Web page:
I am tired of my dad not understanding science at all and being convinced I am responsible for my own health issues (HELLO. NOT THE CASE). I am tired of being told off for sleeping when I’m unwell and can’t help it, and being shouted at for not doing chores because I’ve been home all day while my family “are all tired too but we’ve been at work and school all day and you’ve done what?! Nothing!” I know my body sucks. But on the days when no glucose at all is getting into my cells and my body has nothing to burn for energy, my body just shuts down. When my heart can’t heart any more, my body crawls off to sleep. When my blood is becoming acidic, I do nothing but sleep… (See the pattern here, it isn’t even a normal sleep, I don’t wake feeling rested. And tiredness isn’t the word, it is pure exhaustion, I can’t even keep my eyes open or lift my head or stand, let alone walk).

I realised they don’t ever hold back before just letting everything out at me, before taking their frustrations with work or each other (or mostly my health) out on me, and that maybe I shouldn’t shield them from my feelings for a change. I just want them to see. I don’t trust. I don’t feel close to my family and haven’t for a long time for reasons I will not discuss, but I want to feel close, and it makes me hate myself that I can’t let that happen. I let it all out anyway. And I’m terrified to let her read it (my mum) but I think she needs to. I don’t want to hurt her, but she needs to know why I am hurting, she needs to know the effect her actions have on me when she snaps and says stuff she doesn’t mean like “You’re ruining my life” or “You are pure evil!” She needs to understand that even if she doesn’t mean them (and denies ever saying them, which is why I occasionally record her rants so I can listen back and check I’m not insane) the things she says hurt me. Just because a few hours later she doesn’t feel the same way, doesn’t mean that I’m not allowed to have an emotional reaction to the words she threw at me, doesn’t make everything ok, and doesn’t undo the damage that by that point those words have already done. I know she doesn’t mean them and I’m still stupid enough to let them get under my skin. It’s just what she does. I care about her and I am worried about hurting her feelings, and a little afraid of her reaction.

I am so distant. I have been distant from a lot of people for a long time. It is lonely and isolating and I hate it but at the same time it feels so much safer and I can’t help it, it is a defence mechanism. It’s what happens when you’ve been through the stuff I’ve been through. I don’t expect love and I don’t look for it anymore. I don’t feel loved and I haven’t for a long time, by anything other than my dog. I don’t trust. At all (unless something has four legs, huge canine teeth and a tail). I hate living this way. It is isolating and horrible and it only leaves more room for depression to spread its wings but I can’t help it. My mind is an animal and it learned. It learned things it cannot unlearn. It learned that humans will hurt you. All of them. The will beat you, they will make you bleed, they will belittle you, they will shout, they will make you feel like less than dirt, they will put you down, they will let you down, they will bruise you, they will scar you, they will bully you, they will manipulate you… And they will always get away with it. And long, long after they stop inflicting the pain, you will pour the poison that fuelled it into your own thoughts without any input from them.

I guess I’m trying to bridge the gap between me and my mother. I feel she should understand me in ways she currently seems incapable of because she can’t see past her own frustration and judgement and… She needs to understand the way I am and why. My family need to know what they do to me, but for the sake of us all I couldn’t mention the specific things that have been done. The past is the past and onwards we move. Examples wouldn’t be believed anyway, like I said, she lives in denial, and who am I to take her from it’s peaceful, sandy shores?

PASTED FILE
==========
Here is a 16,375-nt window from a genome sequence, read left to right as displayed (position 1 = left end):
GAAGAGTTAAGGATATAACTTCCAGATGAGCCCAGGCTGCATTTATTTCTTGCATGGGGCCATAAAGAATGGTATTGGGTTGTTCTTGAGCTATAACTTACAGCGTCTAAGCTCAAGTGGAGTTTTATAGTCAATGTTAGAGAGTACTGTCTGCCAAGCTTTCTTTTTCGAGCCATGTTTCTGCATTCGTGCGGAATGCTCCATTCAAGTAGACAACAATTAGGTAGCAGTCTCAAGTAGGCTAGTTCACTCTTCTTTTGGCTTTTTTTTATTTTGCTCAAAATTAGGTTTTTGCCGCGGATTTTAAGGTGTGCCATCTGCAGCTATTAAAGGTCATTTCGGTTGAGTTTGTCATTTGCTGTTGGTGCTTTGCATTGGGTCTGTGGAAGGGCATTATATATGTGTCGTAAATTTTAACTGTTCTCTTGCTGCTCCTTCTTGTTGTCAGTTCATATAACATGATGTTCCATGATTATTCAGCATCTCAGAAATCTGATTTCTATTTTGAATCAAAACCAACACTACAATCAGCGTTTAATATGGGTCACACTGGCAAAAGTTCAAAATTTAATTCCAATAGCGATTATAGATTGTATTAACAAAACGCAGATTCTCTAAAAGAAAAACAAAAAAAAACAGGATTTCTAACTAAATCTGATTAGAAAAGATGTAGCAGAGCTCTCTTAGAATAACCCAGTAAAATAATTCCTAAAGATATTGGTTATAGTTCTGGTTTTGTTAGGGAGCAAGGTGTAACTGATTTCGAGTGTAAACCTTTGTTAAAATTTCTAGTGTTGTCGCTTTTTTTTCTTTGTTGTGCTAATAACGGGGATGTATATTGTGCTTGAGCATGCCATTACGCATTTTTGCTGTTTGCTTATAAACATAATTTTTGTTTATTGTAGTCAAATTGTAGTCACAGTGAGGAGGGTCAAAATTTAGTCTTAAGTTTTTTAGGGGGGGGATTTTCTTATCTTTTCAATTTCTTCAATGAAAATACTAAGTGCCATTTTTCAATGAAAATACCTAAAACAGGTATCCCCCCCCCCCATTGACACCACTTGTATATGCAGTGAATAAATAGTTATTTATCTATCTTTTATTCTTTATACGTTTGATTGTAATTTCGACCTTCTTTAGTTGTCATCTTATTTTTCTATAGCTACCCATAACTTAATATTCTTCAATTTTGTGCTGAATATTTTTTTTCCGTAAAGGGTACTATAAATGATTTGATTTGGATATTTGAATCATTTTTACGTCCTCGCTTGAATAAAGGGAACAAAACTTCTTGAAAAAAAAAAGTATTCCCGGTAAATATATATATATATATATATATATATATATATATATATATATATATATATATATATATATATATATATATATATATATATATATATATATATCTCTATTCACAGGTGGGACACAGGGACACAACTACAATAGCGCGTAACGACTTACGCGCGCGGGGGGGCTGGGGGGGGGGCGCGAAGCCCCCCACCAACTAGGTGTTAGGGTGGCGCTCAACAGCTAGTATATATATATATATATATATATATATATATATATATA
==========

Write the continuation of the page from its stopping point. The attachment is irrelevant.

I didn’t know how to show her, how to make her see. And I didn’t know how to keep her heart whole but I know I break it every day. I explained that in the letter. I explained that my family sometimes make me feel like they’d be better off if I was dead, but that I know they’d hate me for running off with the grim reaper and death, and that if I stay of if I run from existing, either way all I can ever do is hurt them. It’s how I feel. This is all just how I feel. My family are nice people. I’m just a bit of a dick, as you know.

Anyway, tonight it became apparent to me that I could never walk 1,000 miles (I would literally fall down, but not at somebody’s door like in the song by The Proclaimers, instead after about 2km), but I could write 5,000 words. And I did that. Because it was an equally big step and an equally long and difficult journey for me.

I said I let it all out; however, the scary thing is, I was just emptying the overflow. There is so much more I can never let out. Bigger stuff. Stuff that matters. Stuff that broke me. Stuff only the people involved know. It would do too much damage, cause too many problems, break too many hearts. So I will let it tear me apart and I will bury it and hope the past fades to nothing. There are also so many feelings around the severity of my health recently that my healthy family would never understand. The crushing weight of everybody’s expectation, my worries that university is going to be as unsupportive as they were last year (although for once everything is so bad all at once that university doesn’t matter right now). I miss being at uni. I miss London and independence and adult conversation and intellectual stimulation and I want to go home. But I know I will isolate myself in this frame of mind and that makes everything worse, and I’m in a room alone not sharing a flat and nobody will even notice if I collapse there and I could just die and nobody would know for days (this one is a stupid teeny tiny illogical worry but hey let’s throw it in while I’m emptying the overflow tank of thoughts).

I am filled with dread and I don’t know what about. There isn’t one aspect of the future responsible. It’s all of it. All of it.

“Physically, mentally, emotionally – it seems like every part of me is broken in one way or another” – Patrick Carmann, Skeleton Creek

No way but through. 

Forgive how pathetic this post was, this is just my only place to vent. Oh wow it’s now August. And also suddenly 4am. No point sleeping now, I guess. Can’t bring myself to re-read this. Sorry it is so long and sorry for the mistakes it is probably filled with.